The state is obliged to set up a corruption-busting entity that complies with the Glenister criteria
24 November 2022
The loot of state capture is measured in trillions of rand and thousands of crooked operators are involved. Yet the recoveries so far are measured in single-figure billions and the number of arrests in dozens. Convictions are still so few as the culture of corruption with impunity is alive and well in SA.
The effects of corruption on poverty (55% of the population live below the poverty datum line), inequality (our Gini coefficient has never been higher) and unemployment (44% of work-seekers out of work, with two in every three young people not in education, training or employment) are dire. Delivery of the human rights guaranteed to all is prejudicially affected, while the loot of state capture remains unrecovered. New investment is scared off and greylisting looms next year.
These factors ought to have all hands to the pumps to bring about the long overdue and sorely necessary reforms to the criminal justice administration. The Zuma-era idea of leaving the investigation of serious corruption to the police, with the prosecution service limited to prosecuting dockets rather than building them, has failed miserably. Had a constitutionally compliant anti-corruption entity been in place during the Zuma years, state capture could have been nipped in the bud. Instead, the Hawks and National Prosecuting Authority (NPA) fell victim to state capture themselves, in crippling fashion. The damage done cannot be repaired from within in time to save SA from the terminal aspects of serious corruption.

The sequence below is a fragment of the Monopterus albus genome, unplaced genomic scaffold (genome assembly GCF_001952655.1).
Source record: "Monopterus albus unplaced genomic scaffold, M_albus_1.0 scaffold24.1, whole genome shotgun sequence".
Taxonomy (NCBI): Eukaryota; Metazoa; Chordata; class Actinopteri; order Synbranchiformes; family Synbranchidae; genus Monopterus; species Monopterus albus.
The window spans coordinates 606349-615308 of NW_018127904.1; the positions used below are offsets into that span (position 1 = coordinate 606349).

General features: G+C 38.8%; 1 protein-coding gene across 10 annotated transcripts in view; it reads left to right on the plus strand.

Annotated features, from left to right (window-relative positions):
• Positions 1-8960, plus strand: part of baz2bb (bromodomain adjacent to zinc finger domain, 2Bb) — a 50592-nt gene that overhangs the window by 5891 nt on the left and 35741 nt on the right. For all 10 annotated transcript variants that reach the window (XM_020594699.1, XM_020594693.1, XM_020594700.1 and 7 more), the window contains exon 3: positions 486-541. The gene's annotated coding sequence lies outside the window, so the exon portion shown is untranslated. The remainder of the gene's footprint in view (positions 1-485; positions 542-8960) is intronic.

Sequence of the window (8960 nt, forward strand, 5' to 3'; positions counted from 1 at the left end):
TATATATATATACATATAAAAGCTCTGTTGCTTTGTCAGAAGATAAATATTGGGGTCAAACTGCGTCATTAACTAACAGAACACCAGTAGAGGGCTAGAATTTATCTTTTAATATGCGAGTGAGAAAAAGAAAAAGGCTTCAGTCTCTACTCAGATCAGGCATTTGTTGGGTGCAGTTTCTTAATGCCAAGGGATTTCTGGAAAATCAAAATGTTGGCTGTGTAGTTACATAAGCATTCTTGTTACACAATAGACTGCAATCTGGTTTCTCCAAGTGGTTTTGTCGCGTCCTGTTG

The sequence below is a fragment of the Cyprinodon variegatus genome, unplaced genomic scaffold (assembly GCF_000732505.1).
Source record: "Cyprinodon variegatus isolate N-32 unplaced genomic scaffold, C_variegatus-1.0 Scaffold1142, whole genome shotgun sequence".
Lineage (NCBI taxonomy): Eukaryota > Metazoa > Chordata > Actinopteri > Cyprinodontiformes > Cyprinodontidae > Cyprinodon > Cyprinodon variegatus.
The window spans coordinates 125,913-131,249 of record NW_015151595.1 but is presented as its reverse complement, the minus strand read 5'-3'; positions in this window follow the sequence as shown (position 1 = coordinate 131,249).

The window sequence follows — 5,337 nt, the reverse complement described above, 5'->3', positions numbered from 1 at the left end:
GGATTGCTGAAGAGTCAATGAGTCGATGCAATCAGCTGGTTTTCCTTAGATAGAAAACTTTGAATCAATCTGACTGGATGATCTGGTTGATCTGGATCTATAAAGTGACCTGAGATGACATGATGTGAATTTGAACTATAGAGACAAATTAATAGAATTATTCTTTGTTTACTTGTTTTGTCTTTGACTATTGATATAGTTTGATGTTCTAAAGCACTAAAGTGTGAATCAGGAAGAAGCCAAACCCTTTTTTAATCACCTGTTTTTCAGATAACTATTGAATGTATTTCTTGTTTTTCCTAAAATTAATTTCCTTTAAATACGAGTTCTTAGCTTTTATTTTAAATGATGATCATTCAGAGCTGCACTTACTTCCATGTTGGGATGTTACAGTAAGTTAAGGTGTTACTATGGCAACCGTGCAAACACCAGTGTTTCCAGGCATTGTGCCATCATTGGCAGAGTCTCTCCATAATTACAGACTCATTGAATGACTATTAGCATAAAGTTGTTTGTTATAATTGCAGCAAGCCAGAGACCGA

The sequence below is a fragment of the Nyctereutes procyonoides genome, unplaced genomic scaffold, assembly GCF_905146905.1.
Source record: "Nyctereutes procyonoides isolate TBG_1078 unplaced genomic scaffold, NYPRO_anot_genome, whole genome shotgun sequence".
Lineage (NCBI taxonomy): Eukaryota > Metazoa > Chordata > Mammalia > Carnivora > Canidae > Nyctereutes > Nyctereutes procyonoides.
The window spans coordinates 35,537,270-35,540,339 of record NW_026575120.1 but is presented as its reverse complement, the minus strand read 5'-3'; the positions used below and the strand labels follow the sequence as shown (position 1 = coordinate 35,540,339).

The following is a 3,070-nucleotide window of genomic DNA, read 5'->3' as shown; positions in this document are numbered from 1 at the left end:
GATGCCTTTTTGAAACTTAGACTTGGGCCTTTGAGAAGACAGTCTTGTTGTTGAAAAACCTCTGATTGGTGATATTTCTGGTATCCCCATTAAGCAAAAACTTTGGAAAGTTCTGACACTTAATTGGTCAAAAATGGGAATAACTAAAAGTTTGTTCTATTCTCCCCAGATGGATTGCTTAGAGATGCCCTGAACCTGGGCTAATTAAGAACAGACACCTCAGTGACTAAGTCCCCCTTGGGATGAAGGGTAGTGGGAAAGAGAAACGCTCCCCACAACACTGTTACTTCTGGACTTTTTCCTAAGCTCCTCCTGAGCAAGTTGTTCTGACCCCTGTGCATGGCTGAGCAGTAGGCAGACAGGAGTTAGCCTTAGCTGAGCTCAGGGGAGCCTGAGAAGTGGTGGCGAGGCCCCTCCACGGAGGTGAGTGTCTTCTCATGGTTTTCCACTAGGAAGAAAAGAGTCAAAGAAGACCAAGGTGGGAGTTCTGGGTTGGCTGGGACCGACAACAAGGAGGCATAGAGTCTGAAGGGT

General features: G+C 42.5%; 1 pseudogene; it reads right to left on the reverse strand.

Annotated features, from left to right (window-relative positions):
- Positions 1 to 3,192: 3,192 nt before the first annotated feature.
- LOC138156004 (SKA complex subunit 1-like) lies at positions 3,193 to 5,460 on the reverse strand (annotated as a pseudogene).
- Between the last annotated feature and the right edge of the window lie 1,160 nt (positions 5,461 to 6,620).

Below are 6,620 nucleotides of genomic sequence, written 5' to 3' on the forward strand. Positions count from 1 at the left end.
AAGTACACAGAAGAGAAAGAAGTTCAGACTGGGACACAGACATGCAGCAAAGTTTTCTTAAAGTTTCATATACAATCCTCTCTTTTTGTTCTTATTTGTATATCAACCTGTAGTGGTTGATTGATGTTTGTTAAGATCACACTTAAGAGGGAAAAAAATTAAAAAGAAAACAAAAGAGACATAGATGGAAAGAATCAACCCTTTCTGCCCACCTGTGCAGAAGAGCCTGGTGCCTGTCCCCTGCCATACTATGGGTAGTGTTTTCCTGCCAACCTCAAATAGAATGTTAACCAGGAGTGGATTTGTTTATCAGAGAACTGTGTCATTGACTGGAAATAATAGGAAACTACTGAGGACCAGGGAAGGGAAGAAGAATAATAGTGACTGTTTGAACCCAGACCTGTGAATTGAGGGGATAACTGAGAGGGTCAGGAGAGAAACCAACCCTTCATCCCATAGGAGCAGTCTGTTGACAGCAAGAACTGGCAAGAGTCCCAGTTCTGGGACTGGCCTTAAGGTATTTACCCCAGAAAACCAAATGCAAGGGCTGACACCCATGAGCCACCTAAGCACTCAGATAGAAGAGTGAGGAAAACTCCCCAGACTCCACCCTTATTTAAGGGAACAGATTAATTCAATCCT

What then is a constitutionally compliant anti-corruption entity? The necessary criteria have been laid down in binding terms by the Constitutional Court in the Glenister litigation. A specialised, highly trained, independent entity is required with secure tenure of office and guaranteed resourcing. No such thing exists. Making its investigating directorate a permanent feature of the NPA will not render it constitutionally compliant. The government is obliged to fashion an anti-corruption entity that complies with the Glenister criteria because it is bound to implement the findings of our highest court properly and has not done so.
The NPA itself is not sufficiently independent to fit the bill, and this is acknowledged by its leadership. The anti-corruption entity should be a stand-alone, permanent entity that is thoroughly endowed with the criteria applicable. The best practice way of achieving this is via an entity housed in chapter 9 of the constitution and reporting to parliament, not the executive.
If government is not prepared to pass the necessary remedial legislation, public interest litigation on the topic is inevitable in the interests of curbing the corrupt.
Paul Hoffman, SC
Director, Accountability Now